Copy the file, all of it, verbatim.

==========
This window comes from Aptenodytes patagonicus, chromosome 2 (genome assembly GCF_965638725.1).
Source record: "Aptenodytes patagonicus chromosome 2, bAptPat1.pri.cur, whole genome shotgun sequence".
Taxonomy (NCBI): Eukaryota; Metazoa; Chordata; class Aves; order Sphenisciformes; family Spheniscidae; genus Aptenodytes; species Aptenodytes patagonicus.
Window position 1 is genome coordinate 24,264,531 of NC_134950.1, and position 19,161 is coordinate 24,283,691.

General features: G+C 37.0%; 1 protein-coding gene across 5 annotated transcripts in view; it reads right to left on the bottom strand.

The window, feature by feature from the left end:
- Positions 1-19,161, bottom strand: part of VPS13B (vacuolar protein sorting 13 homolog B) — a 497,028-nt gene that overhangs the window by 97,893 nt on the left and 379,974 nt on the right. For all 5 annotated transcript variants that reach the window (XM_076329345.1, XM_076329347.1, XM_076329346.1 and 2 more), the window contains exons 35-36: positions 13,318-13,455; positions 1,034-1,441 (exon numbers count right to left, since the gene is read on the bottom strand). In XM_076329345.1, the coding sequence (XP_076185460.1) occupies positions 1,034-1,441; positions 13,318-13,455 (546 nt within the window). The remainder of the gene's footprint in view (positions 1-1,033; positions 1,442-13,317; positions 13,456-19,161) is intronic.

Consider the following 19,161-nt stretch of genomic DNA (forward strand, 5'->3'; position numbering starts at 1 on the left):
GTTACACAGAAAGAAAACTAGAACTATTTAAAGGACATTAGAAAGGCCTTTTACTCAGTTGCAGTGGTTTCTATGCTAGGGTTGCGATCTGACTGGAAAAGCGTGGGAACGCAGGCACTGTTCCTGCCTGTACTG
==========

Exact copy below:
This window comes from Aptenodytes patagonicus, chromosome 2 (genome assembly GCF_965638725.1).
Source record: "Aptenodytes patagonicus chromosome 2, bAptPat1.pri.cur, whole genome shotgun sequence".
Taxonomy (NCBI): Eukaryota; Metazoa; Chordata; class Aves; order Sphenisciformes; family Spheniscidae; genus Aptenodytes; species Aptenodytes patagonicus.
Window position 1 is genome coordinate 24,264,531 of NC_134950.1, and position 19,161 is coordinate 24,283,691.

General features: G+C 37.0%; 1 protein-coding gene across 5 annotated transcripts in view; it reads right to left on the bottom strand.

The window, feature by feature from the left end:
- Positions 1-19,161, bottom strand: part of VPS13B (vacuolar protein sorting 13 homolog B) — a 497,028-nt gene that overhangs the window by 97,893 nt on the left and 379,974 nt on the right. For all 5 annotated transcript variants that reach the window (XM_076329345.1, XM_076329347.1, XM_076329346.1 and 2 more), the window contains exons 35-36: positions 13,318-13,455; positions 1,034-1,441 (exon numbers count right to left, since the gene is read on the bottom strand). In XM_076329345.1, the coding sequence (XP_076185460.1) occupies positions 1,034-1,441; positions 13,318-13,455 (546 nt within the window). The remainder of the gene's footprint in view (positions 1-1,033; positions 1,442-13,317; positions 13,456-19,161) is intronic.

Consider the following 19,161-nt stretch of genomic DNA (forward strand, 5'->3'; position numbering starts at 1 on the left):
GTTACACAGAAAGAAAACTAGAACTATTTAAAGGACATTAGAAAGGCCTTTTACTCAGTTGCAGTGGTTTCTATGCTAGGGTTGCGATCTGACTGGAAAAGCGTGGGAACGCAGGCACTGTTCCTGCCTGTACTG